On the fourth chime, Frederic placed his glass on the spindly side table. On the fifth, he eased himself out of his chair with a telltale stiffness that betrayed long-term idleness. On the sixth, he glanced at the array of photographs on the recently polished sideboard. On the seventh, he walked the length of the spacious room, and, on the eighth, opened the door. The ninth saw him cross the hallway, the clock now chiming only a foot from his right ear. On the tenth, he placed a large hand on the staircase banister, and set his foot on the first step. By the eleventh, he was five steps up the wide staircase, painfully aware that tomorrow would herald just as much excitement as the today, namely, none. 

The twelfth chime rang out, and Frederic paused for a second on the staircase. The clock fell silent, like the rest of the house. He supposed there was noise in the kitchen. Even his dull and dutiful servants couldn’t clean up in complete silence. But it was so far away, with three closed doors between them, that he wouldn’t know if they were in there dancing the can-can. Frederic sighed.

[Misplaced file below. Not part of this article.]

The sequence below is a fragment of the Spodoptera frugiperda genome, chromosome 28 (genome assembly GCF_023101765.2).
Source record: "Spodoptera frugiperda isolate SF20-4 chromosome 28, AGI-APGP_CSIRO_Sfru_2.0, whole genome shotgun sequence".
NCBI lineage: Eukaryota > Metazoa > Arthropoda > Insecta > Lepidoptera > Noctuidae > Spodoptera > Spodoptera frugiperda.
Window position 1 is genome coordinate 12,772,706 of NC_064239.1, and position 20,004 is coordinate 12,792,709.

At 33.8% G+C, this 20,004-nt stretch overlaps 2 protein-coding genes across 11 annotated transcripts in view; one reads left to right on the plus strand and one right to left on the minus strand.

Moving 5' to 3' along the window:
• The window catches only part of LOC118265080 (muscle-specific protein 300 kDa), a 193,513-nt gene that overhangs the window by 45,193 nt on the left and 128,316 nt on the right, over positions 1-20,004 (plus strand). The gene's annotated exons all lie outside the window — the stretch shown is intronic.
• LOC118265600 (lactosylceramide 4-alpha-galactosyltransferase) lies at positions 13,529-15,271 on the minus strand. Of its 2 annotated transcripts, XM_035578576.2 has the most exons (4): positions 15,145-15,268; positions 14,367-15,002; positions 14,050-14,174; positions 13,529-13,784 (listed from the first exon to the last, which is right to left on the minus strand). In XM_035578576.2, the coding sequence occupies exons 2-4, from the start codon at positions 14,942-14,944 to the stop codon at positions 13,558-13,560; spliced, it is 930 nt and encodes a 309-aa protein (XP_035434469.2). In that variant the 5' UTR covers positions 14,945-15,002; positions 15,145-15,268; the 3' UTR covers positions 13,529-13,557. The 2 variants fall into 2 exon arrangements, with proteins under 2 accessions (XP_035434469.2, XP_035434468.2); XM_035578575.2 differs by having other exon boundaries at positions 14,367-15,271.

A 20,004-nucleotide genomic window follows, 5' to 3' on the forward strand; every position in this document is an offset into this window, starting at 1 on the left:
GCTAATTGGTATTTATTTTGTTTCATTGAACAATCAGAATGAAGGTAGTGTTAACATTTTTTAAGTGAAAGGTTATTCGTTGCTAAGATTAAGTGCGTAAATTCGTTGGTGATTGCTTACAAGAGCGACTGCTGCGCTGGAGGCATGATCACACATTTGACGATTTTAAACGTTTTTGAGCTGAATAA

Then, at the exact moment that the thirteenth stroke would have chimed, had there been a thirteenth stroke, a loud knock sounded on the door below him. Frederic froze. It had been years since a knock had sounded at any time of the night, and he suspected it never had at midnight. His ancestors had been an even duller bunch than himself. 

As if by magic, his butler Tubs appeared at the foot of the stairs, and headed swiftly for the door. 

‘Tubs,’ Frederic called out sharply. ‘I’ll get it myself tonight.’ 

Tubs swung around and almost lost his balance. His eyes bulged for a moment, before he blinked and restored them to their usual state of placidity. ‘Yes indeed, sir,’ he said with a slight bow. 

Frederic ran down the staircase, and passed Tubs, who waited with his hands behind his back. Frederic stopped. ‘You may go, Tubs,’ he announced, and waved a hand to emphasise the matter.